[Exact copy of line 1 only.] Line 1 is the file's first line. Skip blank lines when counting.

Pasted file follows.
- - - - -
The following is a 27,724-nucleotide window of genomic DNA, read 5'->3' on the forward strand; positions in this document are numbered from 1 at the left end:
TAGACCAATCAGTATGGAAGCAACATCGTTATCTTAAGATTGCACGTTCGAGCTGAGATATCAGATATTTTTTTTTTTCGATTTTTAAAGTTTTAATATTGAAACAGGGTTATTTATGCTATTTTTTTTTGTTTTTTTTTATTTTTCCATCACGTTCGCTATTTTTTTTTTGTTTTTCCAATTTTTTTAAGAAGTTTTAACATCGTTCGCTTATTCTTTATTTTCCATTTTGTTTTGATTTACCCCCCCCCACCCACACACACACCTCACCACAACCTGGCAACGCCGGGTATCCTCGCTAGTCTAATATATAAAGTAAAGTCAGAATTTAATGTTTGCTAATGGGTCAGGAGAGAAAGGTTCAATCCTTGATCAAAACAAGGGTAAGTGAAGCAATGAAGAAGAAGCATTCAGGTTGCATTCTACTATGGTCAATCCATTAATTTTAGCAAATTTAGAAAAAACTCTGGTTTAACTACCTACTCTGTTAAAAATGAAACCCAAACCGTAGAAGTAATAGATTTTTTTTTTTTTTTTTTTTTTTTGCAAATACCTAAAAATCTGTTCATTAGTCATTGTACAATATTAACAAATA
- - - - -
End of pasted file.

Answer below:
The following is a 27,724-nucleotide window of genomic DNA, read 5'->3' on the forward strand; positions in this document are numbered from 1 at the left end: